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Napoleon: The Myth, The Battles, The Legends
Napoleon The Myth The Battles The Legends
Genres: Drama, Television
UR     2003     4hr 50min

Studio: Bfs Ent & Multimedia Limi Release Date: 09/28/2004 Run time: 290 minutes

     
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Movie Details

Genres: Drama, Television
Sub-Genres: Drama, Television
Studio: Bfs Entertainment
Format: DVD - Color
DVD Release Date: 04/29/2003
Release Year: 2003
Run Time: 4hr 50min
Screens: Color
Number of Discs: 2
SwapaDVD Credits: 2
Total Copies: 0
Members Wishing: 4
MPAA Rating: Unrated
Languages: English

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Movie Reviews

A great video introduction to the life of Napoleon
George L. Moneo | Coral Gables, Florida, United States | 08/04/2003
(4 out of 5 stars)

"While this DVD set lacks finesse in its presentation, it nevertheless captures the life and battles of Napoleon remarkably well. With the assistance of historians from Cambridge and other universities we are led through a good synopsis of Napoleon's life. The recreated battle scenes are a little crude; animation or contemporary art and illustration would have been better, and the DVD set is a tad pricey. If you are history buff, however, you will find it entertaining. A bonus is the complete Memoirs of Napoleon on the DVD in Adobe Acrobat and Microsoft Book Reader formats."
Meteoric Rise and Fall of a Mold-Breaking Icon
Serge J. Van Steenkiste | Atlanta, GA | 06/12/2007
(4 out of 5 stars)

"Napoleon, a two-DVD set of Cromwell Productions, will be of interest to a wide audience. Paintings, prints, letters, diary extracts, interviews with leading Napoleonic historians, and the narration of Robert Whelan help viewers get a better appreciation for Napoleon Bonaparte who defined his era more than any of his contemporaries. The two downsides in this series are 1) the recreation of battle scenes that are most often rudimentary and 2) the repeated, superfluous presence of a fictitious Napoleonic Boy playing with soldiers spread on a map.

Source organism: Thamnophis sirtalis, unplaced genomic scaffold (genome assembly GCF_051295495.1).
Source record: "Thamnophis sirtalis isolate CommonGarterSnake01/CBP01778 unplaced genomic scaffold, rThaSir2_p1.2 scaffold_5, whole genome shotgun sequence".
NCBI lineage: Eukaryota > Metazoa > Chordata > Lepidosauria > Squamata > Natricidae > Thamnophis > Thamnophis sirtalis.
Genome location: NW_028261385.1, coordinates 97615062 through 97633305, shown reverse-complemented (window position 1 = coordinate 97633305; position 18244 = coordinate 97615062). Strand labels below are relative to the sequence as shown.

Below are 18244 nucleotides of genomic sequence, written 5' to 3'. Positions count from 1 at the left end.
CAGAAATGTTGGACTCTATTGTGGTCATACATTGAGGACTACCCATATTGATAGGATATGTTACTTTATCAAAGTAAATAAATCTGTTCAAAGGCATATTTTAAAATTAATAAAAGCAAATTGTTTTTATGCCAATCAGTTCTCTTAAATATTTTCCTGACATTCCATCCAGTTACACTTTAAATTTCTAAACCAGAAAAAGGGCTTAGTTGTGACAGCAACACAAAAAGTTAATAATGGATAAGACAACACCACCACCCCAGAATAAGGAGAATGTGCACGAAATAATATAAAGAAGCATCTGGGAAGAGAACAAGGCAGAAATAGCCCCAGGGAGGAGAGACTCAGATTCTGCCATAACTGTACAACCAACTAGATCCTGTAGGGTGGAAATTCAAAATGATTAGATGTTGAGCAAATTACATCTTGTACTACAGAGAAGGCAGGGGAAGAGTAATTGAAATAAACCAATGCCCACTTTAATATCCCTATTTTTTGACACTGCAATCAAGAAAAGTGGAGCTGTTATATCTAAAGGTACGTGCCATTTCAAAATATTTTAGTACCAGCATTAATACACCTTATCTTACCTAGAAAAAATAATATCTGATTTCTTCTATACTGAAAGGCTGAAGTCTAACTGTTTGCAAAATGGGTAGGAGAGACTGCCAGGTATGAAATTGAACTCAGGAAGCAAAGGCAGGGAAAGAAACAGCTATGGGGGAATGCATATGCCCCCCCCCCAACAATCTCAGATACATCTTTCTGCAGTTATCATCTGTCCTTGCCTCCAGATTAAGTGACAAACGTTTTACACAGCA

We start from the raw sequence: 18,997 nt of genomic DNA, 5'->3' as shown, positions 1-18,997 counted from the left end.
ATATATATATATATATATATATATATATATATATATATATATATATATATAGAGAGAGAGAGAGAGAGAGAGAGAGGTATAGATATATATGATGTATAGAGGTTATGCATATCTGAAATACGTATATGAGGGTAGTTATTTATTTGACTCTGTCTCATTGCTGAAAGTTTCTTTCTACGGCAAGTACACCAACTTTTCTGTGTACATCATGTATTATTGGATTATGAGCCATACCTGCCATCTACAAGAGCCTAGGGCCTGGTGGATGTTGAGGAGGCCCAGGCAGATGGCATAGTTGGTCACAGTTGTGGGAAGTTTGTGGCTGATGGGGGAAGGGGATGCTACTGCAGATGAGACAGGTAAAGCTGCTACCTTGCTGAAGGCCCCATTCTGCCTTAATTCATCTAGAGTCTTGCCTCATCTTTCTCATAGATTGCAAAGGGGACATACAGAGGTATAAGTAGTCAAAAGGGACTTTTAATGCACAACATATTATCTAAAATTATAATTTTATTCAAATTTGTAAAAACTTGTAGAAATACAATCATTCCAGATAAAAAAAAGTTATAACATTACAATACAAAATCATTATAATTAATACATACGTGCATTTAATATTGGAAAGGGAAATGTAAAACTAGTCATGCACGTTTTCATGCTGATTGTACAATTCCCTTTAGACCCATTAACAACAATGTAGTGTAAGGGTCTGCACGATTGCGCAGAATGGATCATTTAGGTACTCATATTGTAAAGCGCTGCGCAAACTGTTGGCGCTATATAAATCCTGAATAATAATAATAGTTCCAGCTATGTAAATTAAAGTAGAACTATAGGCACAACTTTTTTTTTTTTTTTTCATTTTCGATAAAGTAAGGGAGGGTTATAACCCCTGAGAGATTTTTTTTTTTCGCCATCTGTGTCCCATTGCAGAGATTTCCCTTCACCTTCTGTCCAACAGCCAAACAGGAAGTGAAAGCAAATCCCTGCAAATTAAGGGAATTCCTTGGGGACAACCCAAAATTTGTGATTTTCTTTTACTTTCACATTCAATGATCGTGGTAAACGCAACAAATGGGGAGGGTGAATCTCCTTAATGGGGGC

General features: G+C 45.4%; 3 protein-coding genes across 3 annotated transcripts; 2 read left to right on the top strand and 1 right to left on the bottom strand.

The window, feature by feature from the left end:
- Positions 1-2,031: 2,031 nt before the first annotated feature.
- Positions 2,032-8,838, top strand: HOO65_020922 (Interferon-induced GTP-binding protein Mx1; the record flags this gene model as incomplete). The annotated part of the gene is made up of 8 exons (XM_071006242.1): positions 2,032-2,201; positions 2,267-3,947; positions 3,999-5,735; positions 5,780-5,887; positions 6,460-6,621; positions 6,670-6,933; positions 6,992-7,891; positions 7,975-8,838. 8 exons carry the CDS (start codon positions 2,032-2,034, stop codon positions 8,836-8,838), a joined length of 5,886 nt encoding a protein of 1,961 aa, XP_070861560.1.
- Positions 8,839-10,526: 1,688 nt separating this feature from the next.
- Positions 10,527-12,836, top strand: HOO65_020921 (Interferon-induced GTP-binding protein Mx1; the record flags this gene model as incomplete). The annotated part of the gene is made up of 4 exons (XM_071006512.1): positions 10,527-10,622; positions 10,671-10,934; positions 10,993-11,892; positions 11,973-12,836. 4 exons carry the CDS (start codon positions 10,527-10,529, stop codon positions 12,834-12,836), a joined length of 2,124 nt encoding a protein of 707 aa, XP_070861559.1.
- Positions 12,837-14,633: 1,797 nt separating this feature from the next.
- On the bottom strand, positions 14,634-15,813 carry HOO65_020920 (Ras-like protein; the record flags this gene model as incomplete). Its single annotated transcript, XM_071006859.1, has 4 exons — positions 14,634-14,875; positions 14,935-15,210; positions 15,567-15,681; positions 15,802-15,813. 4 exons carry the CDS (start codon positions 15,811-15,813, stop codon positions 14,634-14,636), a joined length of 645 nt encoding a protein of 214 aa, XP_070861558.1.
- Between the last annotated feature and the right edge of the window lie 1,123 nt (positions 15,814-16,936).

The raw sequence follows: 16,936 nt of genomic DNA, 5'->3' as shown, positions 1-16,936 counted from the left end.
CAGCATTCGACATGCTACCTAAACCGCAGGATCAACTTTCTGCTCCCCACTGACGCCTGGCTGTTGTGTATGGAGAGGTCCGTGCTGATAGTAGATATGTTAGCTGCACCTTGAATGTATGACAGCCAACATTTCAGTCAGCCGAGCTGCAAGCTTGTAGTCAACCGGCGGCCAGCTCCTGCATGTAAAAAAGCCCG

In Volume I, Cromwell Productions opts for a chronological approach to its subject. Volume I successively covers the rise of Bonaparte from obscurity, his early campaigns, and finally the imperial zenith that he enjoyed for a few years before his boundless ambition finally brought him down. To its credit, Cromwell Productions not only reviews the military exploits of one of the greatest commanders of all times, but also the important role that Bonaparte played in modernizing the institutions of France.

In Volume II, Cromwell Productions focuses on three failed campaigns that undermined Bonaparte's control of Western Continental Europe, i.e., the disastrous invasions of Spain and Russia, and of course, Bonaparte's final downfall at Waterloo in modern Belgium in 1815 C.E. Volume I will probably be more interesting to those viewers who are just looking for a general introduction to Bonaparte.

Among the special features are the Memoirs of Bonaparte by Louis Antoine Fauvelet de Bourrienne, Bonaparte's private secretary.

To summarize, this two-DVD set does a good job at reflecting on the personality of a multi-faceted man who has his fans and detractors. Few people can remain indifferent to such a towering presence.
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